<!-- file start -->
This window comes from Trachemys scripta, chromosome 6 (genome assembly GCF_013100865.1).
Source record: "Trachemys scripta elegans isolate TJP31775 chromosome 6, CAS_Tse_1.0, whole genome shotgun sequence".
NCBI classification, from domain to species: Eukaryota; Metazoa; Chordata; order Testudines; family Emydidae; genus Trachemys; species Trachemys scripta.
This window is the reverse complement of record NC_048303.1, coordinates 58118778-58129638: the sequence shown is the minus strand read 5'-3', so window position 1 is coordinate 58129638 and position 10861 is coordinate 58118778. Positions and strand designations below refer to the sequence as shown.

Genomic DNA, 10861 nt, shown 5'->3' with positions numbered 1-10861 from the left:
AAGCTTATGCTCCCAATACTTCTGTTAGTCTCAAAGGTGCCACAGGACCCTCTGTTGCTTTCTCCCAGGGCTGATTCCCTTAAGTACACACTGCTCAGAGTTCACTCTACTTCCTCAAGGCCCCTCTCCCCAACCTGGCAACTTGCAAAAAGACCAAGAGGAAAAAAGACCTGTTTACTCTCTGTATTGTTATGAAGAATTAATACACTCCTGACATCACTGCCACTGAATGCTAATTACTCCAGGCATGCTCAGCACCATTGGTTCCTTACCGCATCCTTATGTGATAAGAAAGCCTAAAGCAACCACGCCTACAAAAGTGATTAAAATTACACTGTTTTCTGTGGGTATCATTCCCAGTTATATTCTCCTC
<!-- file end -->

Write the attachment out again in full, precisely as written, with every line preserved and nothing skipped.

This window comes from Trachemys scripta, chromosome 6 (genome assembly GCF_013100865.1).
Source record: "Trachemys scripta elegans isolate TJP31775 chromosome 6, CAS_Tse_1.0, whole genome shotgun sequence".
NCBI classification, from domain to species: Eukaryota; Metazoa; Chordata; order Testudines; family Emydidae; genus Trachemys; species Trachemys scripta.
This window is the reverse complement of record NC_048303.1, coordinates 58118778-58129638: the sequence shown is the minus strand read 5'-3', so window position 1 is coordinate 58129638 and position 10861 is coordinate 58118778. Positions and strand designations below refer to the sequence as shown.

Genomic DNA, 10861 nt, shown 5'->3' with positions numbered 1-10861 from the left:
AAGCTTATGCTCCCAATACTTCTGTTAGTCTCAAAGGTGCCACAGGACCCTCTGTTGCTTTCTCCCAGGGCTGATTCCCTTAAGTACACACTGCTCAGAGTTCACTCTACTTCCTCAAGGCCCCTCTCCCCAACCTGGCAACTTGCAAAAAGACCAAGAGGAAAAAAGACCTGTTTACTCTCTGTATTGTTATGAAGAATTAATACACTCCTGACATCACTGCCACTGAATGCTAATTACTCCAGGCATGCTCAGCACCATTGGTTCCTTACCGCATCCTTATGTGATAAGAAAGCCTAAAGCAACCACGCCTACAAAAGTGATTAAAATTACACTGTTTTCTGTGGGTATCATTCCCAGTTATATTCTCCTC